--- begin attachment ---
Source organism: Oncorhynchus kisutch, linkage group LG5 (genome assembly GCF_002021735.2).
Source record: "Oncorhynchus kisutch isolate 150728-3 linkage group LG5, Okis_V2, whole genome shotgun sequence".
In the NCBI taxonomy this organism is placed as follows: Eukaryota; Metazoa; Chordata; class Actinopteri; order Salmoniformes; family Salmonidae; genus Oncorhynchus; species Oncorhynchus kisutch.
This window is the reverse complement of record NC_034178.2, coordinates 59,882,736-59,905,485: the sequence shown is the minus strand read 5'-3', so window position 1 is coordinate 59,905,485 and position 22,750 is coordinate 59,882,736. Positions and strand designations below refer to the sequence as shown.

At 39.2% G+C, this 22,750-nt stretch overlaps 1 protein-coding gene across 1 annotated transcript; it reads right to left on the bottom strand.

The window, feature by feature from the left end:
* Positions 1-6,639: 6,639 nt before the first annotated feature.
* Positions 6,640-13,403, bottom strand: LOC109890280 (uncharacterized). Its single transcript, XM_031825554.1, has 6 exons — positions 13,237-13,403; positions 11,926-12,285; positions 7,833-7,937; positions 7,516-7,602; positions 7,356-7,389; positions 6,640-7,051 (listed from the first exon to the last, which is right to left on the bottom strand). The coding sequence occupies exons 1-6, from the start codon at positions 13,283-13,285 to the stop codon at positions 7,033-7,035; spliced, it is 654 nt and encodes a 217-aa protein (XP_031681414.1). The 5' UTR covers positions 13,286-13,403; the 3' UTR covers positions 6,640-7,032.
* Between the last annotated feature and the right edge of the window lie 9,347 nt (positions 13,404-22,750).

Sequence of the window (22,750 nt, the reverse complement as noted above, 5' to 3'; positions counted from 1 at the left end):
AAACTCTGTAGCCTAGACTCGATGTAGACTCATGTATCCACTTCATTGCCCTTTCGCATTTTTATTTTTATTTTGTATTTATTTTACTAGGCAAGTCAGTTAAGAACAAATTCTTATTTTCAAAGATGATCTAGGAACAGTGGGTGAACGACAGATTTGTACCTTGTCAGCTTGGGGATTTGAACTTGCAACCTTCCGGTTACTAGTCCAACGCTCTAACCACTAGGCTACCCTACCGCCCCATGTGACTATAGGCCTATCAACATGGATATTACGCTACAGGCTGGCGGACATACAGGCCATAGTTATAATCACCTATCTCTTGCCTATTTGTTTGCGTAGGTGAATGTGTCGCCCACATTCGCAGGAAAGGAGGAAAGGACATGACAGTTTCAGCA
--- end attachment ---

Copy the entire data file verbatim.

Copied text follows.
Source organism: Oncorhynchus kisutch, linkage group LG5 (genome assembly GCF_002021735.2).
Source record: "Oncorhynchus kisutch isolate 150728-3 linkage group LG5, Okis_V2, whole genome shotgun sequence".
In the NCBI taxonomy this organism is placed as follows: Eukaryota; Metazoa; Chordata; class Actinopteri; order Salmoniformes; family Salmonidae; genus Oncorhynchus; species Oncorhynchus kisutch.
This window is the reverse complement of record NC_034178.2, coordinates 59,882,736-59,905,485: the sequence shown is the minus strand read 5'-3', so window position 1 is coordinate 59,905,485 and position 22,750 is coordinate 59,882,736. Positions and strand designations below refer to the sequence as shown.

At 39.2% G+C, this 22,750-nt stretch overlaps 1 protein-coding gene across 1 annotated transcript; it reads right to left on the bottom strand.

The window, feature by feature from the left end:
* Positions 1-6,639: 6,639 nt before the first annotated feature.
* Positions 6,640-13,403, bottom strand: LOC109890280 (uncharacterized). Its single transcript, XM_031825554.1, has 6 exons — positions 13,237-13,403; positions 11,926-12,285; positions 7,833-7,937; positions 7,516-7,602; positions 7,356-7,389; positions 6,640-7,051 (listed from the first exon to the last, which is right to left on the bottom strand). The coding sequence occupies exons 1-6, from the start codon at positions 13,283-13,285 to the stop codon at positions 7,033-7,035; spliced, it is 654 nt and encodes a 217-aa protein (XP_031681414.1). The 5' UTR covers positions 13,286-13,403; the 3' UTR covers positions 6,640-7,032.
* Between the last annotated feature and the right edge of the window lie 9,347 nt (positions 13,404-22,750).

Sequence of the window (22,750 nt, the reverse complement as noted above, 5' to 3'; positions counted from 1 at the left end):
AAACTCTGTAGCCTAGACTCGATGTAGACTCATGTATCCACTTCATTGCCCTTTCGCATTTTTATTTTTATTTTGTATTTATTTTACTAGGCAAGTCAGTTAAGAACAAATTCTTATTTTCAAAGATGATCTAGGAACAGTGGGTGAACGACAGATTTGTACCTTGTCAGCTTGGGGATTTGAACTTGCAACCTTCCGGTTACTAGTCCAACGCTCTAACCACTAGGCTACCCTACCGCCCCATGTGACTATAGGCCTATCAACATGGATATTACGCTACAGGCTGGCGGACATACAGGCCATAGTTATAATCACCTATCTCTTGCCTATTTGTTTGCGTAGGTGAATGTGTCGCCCACATTCGCAGGAAAGGAGGAAAGGACATGACAGTTTCAGCA